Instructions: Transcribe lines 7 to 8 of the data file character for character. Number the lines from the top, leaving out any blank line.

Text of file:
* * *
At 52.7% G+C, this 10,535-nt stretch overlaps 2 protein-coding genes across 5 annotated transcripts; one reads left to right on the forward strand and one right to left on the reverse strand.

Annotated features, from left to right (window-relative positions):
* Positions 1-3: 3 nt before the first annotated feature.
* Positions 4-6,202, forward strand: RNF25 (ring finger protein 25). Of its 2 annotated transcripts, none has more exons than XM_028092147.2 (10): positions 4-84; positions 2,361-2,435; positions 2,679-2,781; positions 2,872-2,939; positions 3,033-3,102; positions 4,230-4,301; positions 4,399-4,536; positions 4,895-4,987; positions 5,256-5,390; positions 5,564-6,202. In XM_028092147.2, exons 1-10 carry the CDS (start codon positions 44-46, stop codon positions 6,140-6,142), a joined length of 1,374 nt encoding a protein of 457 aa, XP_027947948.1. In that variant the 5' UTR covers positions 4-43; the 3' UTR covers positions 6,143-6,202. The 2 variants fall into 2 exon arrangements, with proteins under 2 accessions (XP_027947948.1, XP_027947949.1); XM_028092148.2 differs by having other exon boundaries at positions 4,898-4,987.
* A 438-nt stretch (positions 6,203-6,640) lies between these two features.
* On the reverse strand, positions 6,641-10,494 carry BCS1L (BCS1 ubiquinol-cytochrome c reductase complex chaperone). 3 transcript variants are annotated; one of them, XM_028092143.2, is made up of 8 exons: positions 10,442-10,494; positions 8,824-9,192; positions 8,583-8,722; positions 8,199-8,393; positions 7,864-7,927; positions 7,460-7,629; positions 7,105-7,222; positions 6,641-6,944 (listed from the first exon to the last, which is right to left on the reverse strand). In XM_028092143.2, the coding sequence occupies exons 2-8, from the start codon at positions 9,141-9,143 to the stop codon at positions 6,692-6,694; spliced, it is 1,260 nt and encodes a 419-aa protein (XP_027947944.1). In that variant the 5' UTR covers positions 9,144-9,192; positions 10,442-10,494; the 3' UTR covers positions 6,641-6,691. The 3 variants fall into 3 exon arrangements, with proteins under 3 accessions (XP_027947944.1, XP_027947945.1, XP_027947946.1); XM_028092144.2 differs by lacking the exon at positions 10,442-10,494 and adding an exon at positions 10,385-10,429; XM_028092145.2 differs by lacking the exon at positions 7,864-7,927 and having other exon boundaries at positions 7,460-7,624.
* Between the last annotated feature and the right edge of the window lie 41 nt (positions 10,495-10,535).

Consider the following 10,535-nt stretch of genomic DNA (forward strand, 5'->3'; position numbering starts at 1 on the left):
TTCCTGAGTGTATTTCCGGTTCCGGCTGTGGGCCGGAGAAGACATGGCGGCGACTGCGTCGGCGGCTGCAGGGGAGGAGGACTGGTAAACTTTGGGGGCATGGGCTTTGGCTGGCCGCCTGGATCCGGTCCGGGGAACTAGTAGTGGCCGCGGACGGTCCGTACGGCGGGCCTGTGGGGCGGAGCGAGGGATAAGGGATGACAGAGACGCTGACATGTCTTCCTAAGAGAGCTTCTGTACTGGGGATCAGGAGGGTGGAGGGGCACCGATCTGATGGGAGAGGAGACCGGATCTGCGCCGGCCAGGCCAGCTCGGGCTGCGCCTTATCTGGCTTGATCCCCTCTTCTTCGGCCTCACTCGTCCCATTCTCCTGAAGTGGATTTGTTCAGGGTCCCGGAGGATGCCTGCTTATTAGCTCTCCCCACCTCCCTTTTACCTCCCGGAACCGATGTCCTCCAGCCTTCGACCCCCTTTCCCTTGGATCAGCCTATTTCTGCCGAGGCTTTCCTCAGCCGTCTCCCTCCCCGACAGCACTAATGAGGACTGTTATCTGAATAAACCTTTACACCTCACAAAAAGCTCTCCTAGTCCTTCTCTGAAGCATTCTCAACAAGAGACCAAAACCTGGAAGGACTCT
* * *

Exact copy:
* Between the last annotated feature and the right edge of the window lie 41 nt (positions 10,495-10,535).

Consider the following 10,535-nt stretch of genomic DNA (forward strand, 5'->3'; position numbering starts at 1 on the left):